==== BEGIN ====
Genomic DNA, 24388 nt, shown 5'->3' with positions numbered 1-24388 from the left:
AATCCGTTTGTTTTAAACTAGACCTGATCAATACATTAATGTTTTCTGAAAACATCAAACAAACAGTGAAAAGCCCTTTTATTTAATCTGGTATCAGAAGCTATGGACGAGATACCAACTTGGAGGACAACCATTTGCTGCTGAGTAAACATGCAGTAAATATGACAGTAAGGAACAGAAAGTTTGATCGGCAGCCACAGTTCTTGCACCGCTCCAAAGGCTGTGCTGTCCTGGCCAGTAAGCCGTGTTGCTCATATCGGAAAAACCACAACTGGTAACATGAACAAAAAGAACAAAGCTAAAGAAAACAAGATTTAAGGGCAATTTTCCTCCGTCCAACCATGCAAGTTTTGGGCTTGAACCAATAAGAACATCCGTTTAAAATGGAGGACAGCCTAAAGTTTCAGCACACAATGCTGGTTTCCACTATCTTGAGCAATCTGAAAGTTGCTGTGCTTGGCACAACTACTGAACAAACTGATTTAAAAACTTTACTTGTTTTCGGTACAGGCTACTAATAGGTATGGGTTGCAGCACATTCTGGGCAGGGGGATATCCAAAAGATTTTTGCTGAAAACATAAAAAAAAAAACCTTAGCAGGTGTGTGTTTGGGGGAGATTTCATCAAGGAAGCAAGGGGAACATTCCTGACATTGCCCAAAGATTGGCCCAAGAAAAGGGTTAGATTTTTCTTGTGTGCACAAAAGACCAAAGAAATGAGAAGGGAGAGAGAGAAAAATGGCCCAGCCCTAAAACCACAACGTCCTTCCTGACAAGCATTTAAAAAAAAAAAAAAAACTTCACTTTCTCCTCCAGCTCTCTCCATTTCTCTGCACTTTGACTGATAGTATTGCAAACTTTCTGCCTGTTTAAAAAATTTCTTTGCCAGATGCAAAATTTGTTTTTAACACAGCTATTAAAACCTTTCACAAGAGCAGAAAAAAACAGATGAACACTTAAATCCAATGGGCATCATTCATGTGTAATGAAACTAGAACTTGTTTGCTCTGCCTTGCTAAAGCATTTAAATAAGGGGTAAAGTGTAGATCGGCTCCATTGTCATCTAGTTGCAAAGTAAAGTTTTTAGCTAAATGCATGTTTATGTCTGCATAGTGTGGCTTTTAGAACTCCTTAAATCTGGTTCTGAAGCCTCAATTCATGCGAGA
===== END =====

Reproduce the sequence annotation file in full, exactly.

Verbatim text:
Genomic DNA, 24388 nt, shown 5'->3' with positions numbered 1-24388 from the left:
AATCCGTTTGTTTTAAACTAGACCTGATCAATACATTAATGTTTTCTGAAAACATCAAACAAACAGTGAAAAGCCCTTTTATTTAATCTGGTATCAGAAGCTATGGACGAGATACCAACTTGGAGGACAACCATTTGCTGCTGAGTAAACATGCAGTAAATATGACAGTAAGGAACAGAAAGTTTGATCGGCAGCCACAGTTCTTGCACCGCTCCAAAGGCTGTGCTGTCCTGGCCAGTAAGCCGTGTTGCTCATATCGGAAAAACCACAACTGGTAACATGAACAAAAAGAACAAAGCTAAAGAAAACAAGATTTAAGGGCAATTTTCCTCCGTCCAACCATGCAAGTTTTGGGCTTGAACCAATAAGAACATCCGTTTAAAATGGAGGACAGCCTAAAGTTTCAGCACACAATGCTGGTTTCCACTATCTTGAGCAATCTGAAAGTTGCTGTGCTTGGCACAACTACTGAACAAACTGATTTAAAAACTTTACTTGTTTTCGGTACAGGCTACTAATAGGTATGGGTTGCAGCACATTCTGGGCAGGGGGATATCCAAAAGATTTTTGCTGAAAACATAAAAAAAAAAACCTTAGCAGGTGTGTGTTTGGGGGAGATTTCATCAAGGAAGCAAGGGGAACATTCCTGACATTGCCCAAAGATTGGCCCAAGAAAAGGGTTAGATTTTTCTTGTGTGCACAAAAGACCAAAGAAATGAGAAGGGAGAGAGAGAAAAATGGCCCAGCCCTAAAACCACAACGTCCTTCCTGACAAGCATTTAAAAAAAAAAAAAAAACTTCACTTTCTCCTCCAGCTCTCTCCATTTCTCTGCACTTTGACTGATAGTATTGCAAACTTTCTGCCTGTTTAAAAAATTTCTTTGCCAGATGCAAAATTTGTTTTTAACACAGCTATTAAAACCTTTCACAAGAGCAGAAAAAAACAGATGAACACTTAAATCCAATGGGCATCATTCATGTGTAATGAAACTAGAACTTGTTTGCTCTGCCTTGCTAAAGCATTTAAATAAGGGGTAAAGTGTAGATCGGCTCCATTGTCATCTAGTTGCAAAGTAAAGTTTTTAGCTAAATGCATGTTTATGTCTGCATAGTGTGGCTTTTAGAACTCCTTAAATCTGGTTCTGAAGCCTCAATTCATGCGAGA